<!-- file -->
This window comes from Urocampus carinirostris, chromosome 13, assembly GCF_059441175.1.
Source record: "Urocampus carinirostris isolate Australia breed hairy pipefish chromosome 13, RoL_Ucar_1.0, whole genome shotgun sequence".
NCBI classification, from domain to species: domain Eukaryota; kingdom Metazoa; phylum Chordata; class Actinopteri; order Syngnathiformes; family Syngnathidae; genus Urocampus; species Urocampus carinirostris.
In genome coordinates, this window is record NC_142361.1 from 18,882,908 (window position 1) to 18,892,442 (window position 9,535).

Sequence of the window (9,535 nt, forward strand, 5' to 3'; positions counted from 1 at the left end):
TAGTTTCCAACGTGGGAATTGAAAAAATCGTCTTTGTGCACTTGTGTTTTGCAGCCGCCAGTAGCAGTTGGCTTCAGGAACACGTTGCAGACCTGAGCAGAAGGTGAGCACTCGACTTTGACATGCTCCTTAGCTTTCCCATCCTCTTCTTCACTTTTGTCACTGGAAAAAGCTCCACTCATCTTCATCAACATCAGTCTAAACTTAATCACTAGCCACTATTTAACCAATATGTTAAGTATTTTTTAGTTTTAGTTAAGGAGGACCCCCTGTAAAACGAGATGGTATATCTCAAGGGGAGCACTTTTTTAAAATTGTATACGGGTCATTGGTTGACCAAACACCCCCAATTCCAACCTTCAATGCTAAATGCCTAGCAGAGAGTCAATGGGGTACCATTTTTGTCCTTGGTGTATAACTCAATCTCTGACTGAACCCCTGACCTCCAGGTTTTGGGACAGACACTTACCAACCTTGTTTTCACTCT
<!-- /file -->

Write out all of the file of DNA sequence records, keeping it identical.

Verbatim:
This window comes from Urocampus carinirostris, chromosome 13, assembly GCF_059441175.1.
Source record: "Urocampus carinirostris isolate Australia breed hairy pipefish chromosome 13, RoL_Ucar_1.0, whole genome shotgun sequence".
NCBI classification, from domain to species: domain Eukaryota; kingdom Metazoa; phylum Chordata; class Actinopteri; order Syngnathiformes; family Syngnathidae; genus Urocampus; species Urocampus carinirostris.
In genome coordinates, this window is record NC_142361.1 from 18,882,908 (window position 1) to 18,892,442 (window position 9,535).

Sequence of the window (9,535 nt, forward strand, 5' to 3'; positions counted from 1 at the left end):
TAGTTTCCAACGTGGGAATTGAAAAAATCGTCTTTGTGCACTTGTGTTTTGCAGCCGCCAGTAGCAGTTGGCTTCAGGAACACGTTGCAGACCTGAGCAGAAGGTGAGCACTCGACTTTGACATGCTCCTTAGCTTTCCCATCCTCTTCTTCACTTTTGTCACTGGAAAAAGCTCCACTCATCTTCATCAACATCAGTCTAAACTTAATCACTAGCCACTATTTAACCAATATGTTAAGTATTTTTTAGTTTTAGTTAAGGAGGACCCCCTGTAAAACGAGATGGTATATCTCAAGGGGAGCACTTTTTTAAAATTGTATACGGGTCATTGGTTGACCAAACACCCCCAATTCCAACCTTCAATGCTAAATGCCTAGCAGAGAGTCAATGGGGTACCATTTTTGTCCTTGGTGTATAACTCAATCTCTGACTGAACCCCTGACCTCCAGGTTTTGGGACAGACACTTACCAACCTTGTTTTCACTCT